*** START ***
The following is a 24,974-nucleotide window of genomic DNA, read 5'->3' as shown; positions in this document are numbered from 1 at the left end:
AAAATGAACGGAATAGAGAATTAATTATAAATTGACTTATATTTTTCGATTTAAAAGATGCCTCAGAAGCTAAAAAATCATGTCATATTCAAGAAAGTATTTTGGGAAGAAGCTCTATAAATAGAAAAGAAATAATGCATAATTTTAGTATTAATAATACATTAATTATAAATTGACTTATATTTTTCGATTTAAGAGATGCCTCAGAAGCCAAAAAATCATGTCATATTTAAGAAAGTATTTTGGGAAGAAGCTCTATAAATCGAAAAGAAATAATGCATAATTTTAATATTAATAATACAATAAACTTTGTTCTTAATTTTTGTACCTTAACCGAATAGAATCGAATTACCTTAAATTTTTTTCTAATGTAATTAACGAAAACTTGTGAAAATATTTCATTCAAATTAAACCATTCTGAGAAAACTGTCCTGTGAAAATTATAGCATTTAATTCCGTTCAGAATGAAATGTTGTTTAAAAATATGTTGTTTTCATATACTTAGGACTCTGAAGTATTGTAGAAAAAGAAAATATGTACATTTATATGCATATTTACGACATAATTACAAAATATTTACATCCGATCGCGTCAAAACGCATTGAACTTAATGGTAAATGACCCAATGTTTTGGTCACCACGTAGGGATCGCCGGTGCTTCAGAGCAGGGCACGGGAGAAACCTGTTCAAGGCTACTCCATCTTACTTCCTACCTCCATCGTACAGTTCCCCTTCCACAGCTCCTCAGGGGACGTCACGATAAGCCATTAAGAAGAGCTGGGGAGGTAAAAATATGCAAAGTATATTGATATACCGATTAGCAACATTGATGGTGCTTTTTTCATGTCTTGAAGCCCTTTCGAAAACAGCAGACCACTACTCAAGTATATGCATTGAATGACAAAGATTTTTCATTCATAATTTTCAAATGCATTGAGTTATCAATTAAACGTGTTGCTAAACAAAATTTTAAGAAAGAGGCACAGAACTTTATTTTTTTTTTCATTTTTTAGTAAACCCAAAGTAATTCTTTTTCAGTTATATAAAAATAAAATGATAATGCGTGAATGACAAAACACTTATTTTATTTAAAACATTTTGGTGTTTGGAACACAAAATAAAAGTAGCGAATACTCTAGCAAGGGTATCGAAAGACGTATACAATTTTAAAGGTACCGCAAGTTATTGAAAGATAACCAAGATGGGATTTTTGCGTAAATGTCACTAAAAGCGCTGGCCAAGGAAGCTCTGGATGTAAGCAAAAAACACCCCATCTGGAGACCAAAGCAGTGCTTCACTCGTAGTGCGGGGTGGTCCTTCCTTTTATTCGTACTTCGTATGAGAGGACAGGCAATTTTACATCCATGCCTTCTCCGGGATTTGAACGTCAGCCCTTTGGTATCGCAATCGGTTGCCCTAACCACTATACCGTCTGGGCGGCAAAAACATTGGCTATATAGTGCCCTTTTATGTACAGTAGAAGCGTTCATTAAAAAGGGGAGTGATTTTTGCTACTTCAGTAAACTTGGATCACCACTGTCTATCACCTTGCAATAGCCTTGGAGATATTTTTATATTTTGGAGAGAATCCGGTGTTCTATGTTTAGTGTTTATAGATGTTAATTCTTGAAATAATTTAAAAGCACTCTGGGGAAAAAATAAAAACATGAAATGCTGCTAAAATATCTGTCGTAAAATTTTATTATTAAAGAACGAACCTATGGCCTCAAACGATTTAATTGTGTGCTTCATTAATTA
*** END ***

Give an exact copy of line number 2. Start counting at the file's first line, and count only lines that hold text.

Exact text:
AAAATGAACGGAATAGAGAATTAATTATAAATTGACTTATATTTTTCGATTTAAAAGATGCCTCAGAAGCTAAAAAATCATGTCATATTCAAGAAAGTATTTTGGGAAGAAGCTCTATAAATAGAAAAGAAATAATGCATAATTTTAGTATTAATAATACATTAATTATAAATTGACTTATATTTTTCGATTTAAGAGATGCCTCAGAAGCCAAAAAATCATGTCATATTTAAGAAAGTATTTTGGGAAGAAGCTCTATAAATCGAAAAGAAATAATGCATAATTTTAATATTAATAATACAATAAACTTTGTTCTTAATTTTTGTACCTTAACCGAATAGAATCGAATTACCTTAAATTTTTTTCTAATGTAATTAACGAAAACTTGTGAAAATATTTCATTCAAATTAAACCATTCTGAGAAAACTGTCCTGTGAAAATTATAGCATTTAATTCCGTTCAGAATGAAATGTTGTTTAAAAATATGTTGTTTTCATATACTTAGGACTCTGAAGTATTGTAGAAAAAGAAAATATGTACATTTATATGCATATTTACGACATAATTACAAAATATTTACATCCGATCGCGTCAAAACGCATTGAACTTAATGGTAAATGACCCAATGTTTTGGTCACCACGTAGGGATCGCCGGTGCTTCAGAGCAGGGCACGGGAGAAACCTGTTCAAGGCTACTCCATCTTACTTCCTACCTCCATCGTACAGTTCCCCTTCCACAGCTCCTCAGGGGACGTCACGATAAGCCATTAAGAAGAGCTGGGGAGGTAAAAATATGCAAAGTATATTGATATACCGATTAGCAACATTGATGGTGCTTTTTTCATGTCTTGAAGCCCTTTCGAAAACAGCAGACCACTACTCAAGTATATGCATTGAATGACAAAGATTTTTCATTCATAATTTTCAAATGCATTGAGTTATCAATTAAACGTGTTGCTAAACAAAATTTTAAGAAAGAGGCACAGAACTTTATTTTTTTTTTCATTTTTTAGTAAACCCAAAGTAATTCTTTTTCAGTTATATAAAAATAAAATGATAATGCGTGAATGACAAAACACTTATTTTATTTAAAACATTTTGGTGTTTGGAACACAAAATAAAAGTAGCGAATACTCTAGCAAGGGTATCGAAAGACGTATACAATTTTAAAGGTACCGCAAGTTATTGAAAGATAACCAAGATGGGATTTTTGCGTAAATGTCACTAAAAGCGCTGGCCAAGGAAGCTCTGGATGTAAGCAAAAAACACCCCATCTGGAGACCAAAGCAGTGCTTCACTCGTAGTGCGGGGTGGTCCTTCCTTTTATTCGTACTTCGTATGAGAGGACAGGCAATTTTACATCCATGCCTTCTCCGGGATTTGAACGTCAGCCCTTTGGTATCGCAATCGGTTGCCCTAACCACTATACCGTCTGGGCGGCAAAAACATTGGCTATATAGTGCCCTTTTATGTACAGTAGAAGCGTTCATTAAAAAGGGGAGTGATTTTTGCTACTTCAGTAAACTTGGATCACCACTGTCTATCACCTTGCAATAGCCTTGGAGATATTTTTATATTTTGGAGAGAATCCGGTGTTCTATGTTTAGTGTTTATAGATGTTAATTCTTGAAATAATTTAAAAGCACTCTGGGGAAAAAATAAAAACATGAAATGCTGCTAAAATATCTGTCGTAAAATTTTATTATTAAAGAACGAACCTATGGCCTCAAACGATTTAATTGTGTGCTTCATTAATTA